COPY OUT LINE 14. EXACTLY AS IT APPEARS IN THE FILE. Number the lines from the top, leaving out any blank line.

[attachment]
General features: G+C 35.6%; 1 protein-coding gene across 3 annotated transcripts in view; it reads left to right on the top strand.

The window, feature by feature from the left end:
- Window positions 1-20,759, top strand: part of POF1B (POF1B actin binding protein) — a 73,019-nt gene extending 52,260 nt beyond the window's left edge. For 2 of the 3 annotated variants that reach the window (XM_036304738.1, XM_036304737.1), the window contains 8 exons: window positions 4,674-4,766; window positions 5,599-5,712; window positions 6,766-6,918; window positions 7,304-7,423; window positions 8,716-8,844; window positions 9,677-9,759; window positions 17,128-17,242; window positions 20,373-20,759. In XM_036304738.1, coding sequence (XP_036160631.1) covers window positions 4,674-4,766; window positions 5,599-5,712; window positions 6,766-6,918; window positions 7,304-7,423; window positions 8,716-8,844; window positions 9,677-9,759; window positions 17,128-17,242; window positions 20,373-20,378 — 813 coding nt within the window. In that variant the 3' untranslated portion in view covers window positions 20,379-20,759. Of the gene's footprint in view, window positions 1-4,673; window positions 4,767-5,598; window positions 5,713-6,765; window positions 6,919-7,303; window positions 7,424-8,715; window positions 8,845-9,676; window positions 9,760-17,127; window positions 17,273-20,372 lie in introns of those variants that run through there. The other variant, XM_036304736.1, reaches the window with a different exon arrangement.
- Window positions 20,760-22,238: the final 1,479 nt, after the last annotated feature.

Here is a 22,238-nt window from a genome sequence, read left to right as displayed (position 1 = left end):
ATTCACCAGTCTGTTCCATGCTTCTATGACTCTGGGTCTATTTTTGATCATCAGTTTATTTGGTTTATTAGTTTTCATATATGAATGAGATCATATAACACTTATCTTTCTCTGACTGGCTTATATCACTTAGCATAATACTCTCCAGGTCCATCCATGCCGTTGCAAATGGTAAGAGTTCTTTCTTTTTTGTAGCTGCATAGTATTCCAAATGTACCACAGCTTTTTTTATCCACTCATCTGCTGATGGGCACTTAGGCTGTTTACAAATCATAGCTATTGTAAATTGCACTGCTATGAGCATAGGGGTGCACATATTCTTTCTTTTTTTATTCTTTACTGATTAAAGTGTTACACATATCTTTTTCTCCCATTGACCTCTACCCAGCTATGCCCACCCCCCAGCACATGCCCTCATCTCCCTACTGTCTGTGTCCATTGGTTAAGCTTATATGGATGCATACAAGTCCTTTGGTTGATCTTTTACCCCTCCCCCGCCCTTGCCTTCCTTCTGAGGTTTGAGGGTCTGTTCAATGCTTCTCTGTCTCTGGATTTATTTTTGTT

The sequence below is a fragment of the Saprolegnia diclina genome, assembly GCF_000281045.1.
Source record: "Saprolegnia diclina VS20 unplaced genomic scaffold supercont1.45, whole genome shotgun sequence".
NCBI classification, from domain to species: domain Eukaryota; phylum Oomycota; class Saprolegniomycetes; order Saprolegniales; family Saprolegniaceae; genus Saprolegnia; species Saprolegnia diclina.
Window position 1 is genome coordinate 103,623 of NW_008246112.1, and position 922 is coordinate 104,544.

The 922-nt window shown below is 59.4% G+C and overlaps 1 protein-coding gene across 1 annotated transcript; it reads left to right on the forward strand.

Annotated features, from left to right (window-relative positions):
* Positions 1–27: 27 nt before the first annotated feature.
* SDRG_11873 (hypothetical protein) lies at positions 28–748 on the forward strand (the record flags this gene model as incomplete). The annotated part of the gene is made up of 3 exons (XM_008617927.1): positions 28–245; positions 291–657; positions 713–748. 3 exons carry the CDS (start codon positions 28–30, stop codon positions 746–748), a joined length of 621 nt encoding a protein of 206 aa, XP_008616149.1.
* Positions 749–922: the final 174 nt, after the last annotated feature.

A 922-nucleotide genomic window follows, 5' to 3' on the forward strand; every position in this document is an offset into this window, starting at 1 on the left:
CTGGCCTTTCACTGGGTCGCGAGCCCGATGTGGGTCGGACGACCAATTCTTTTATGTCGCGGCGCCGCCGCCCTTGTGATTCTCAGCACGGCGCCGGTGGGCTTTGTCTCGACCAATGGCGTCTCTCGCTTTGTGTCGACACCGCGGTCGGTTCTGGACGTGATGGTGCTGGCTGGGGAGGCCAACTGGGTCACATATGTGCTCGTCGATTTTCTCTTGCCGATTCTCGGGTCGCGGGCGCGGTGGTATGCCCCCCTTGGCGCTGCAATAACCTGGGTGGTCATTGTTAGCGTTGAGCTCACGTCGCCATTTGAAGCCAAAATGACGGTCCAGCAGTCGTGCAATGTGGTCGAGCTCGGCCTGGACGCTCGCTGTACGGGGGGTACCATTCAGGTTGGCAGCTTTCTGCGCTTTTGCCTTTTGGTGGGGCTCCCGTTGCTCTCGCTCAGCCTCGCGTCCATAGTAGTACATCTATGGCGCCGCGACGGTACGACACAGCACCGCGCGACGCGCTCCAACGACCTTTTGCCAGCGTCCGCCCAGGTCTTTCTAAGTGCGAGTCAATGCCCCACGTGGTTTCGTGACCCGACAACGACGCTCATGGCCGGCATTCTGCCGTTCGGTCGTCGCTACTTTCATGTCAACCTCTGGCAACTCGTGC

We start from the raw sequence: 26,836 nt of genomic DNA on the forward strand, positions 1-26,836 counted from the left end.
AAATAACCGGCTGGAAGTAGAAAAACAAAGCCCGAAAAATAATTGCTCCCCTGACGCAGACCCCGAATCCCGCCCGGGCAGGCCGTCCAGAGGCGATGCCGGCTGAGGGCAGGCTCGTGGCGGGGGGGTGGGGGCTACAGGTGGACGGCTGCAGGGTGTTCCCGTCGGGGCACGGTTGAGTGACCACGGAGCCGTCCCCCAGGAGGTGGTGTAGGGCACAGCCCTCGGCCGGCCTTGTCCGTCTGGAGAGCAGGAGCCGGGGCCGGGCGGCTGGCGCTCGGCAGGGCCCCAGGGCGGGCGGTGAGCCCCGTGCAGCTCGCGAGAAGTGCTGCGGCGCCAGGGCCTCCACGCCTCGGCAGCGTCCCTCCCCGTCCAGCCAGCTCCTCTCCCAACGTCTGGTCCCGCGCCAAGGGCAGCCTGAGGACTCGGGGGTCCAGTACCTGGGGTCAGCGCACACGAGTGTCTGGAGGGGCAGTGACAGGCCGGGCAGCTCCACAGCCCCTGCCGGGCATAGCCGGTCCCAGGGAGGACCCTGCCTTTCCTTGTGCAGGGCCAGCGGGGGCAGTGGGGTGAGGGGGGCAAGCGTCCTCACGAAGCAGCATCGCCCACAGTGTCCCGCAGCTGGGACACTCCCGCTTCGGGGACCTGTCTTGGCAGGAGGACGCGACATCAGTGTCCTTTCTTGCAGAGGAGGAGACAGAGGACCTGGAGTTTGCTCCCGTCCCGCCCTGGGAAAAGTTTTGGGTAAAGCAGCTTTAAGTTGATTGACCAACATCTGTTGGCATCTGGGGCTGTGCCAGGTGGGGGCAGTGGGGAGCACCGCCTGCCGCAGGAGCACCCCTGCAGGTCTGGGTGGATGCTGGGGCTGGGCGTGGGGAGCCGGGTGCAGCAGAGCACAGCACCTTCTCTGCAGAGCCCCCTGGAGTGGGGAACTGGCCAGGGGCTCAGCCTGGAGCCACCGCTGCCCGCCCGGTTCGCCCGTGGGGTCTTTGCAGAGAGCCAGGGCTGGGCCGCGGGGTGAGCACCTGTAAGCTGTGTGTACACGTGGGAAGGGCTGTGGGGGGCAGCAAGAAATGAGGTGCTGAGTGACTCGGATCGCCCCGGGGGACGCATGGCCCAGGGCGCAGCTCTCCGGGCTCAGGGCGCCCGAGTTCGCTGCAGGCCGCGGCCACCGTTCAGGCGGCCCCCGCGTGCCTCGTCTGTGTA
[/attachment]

* SDRG_11873 (hypothetical protein) lies at positions 28–748 on the forward strand (the record flags this gene model as incomplete). The annotated part of the gene is made up of 3 exons (XM_008617927.1): positions 28–245; positions 291–657; positions 713–748. 3 exons carry the CDS (start codon positions 28–30, stop codon positions 746–748), a joined length of 621 nt encoding a protein of 206 aa, XP_008616149.1.